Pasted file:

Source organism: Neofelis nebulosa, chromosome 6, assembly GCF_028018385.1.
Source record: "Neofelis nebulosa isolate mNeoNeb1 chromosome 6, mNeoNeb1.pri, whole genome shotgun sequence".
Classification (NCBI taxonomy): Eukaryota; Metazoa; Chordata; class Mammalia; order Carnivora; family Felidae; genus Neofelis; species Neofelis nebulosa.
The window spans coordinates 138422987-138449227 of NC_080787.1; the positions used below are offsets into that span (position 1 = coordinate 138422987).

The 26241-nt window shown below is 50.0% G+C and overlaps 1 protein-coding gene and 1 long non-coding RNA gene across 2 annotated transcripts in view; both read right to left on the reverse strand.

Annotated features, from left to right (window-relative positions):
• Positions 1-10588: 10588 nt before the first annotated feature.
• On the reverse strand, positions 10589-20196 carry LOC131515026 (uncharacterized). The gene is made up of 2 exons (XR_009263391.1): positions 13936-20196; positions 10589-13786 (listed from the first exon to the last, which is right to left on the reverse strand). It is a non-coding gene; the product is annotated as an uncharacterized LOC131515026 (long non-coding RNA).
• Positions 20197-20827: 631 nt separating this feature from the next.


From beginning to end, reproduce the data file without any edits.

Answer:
Source organism: Neofelis nebulosa, chromosome 6, assembly GCF_028018385.1.
Source record: "Neofelis nebulosa isolate mNeoNeb1 chromosome 6, mNeoNeb1.pri, whole genome shotgun sequence".
Classification (NCBI taxonomy): Eukaryota; Metazoa; Chordata; class Mammalia; order Carnivora; family Felidae; genus Neofelis; species Neofelis nebulosa.
The window spans coordinates 138422987-138449227 of NC_080787.1; the positions used below are offsets into that span (position 1 = coordinate 138422987).

The 26241-nt window shown below is 50.0% G+C and overlaps 1 protein-coding gene and 1 long non-coding RNA gene across 2 annotated transcripts in view; both read right to left on the reverse strand.

Annotated features, from left to right (window-relative positions):
• Positions 1-10588: 10588 nt before the first annotated feature.
• On the reverse strand, positions 10589-20196 carry LOC131515026 (uncharacterized). The gene is made up of 2 exons (XR_009263391.1): positions 13936-20196; positions 10589-13786 (listed from the first exon to the last, which is right to left on the reverse strand). It is a non-coding gene; the product is annotated as an uncharacterized LOC131515026 (long non-coding RNA).
• Positions 20197-20827: 631 nt separating this feature from the next.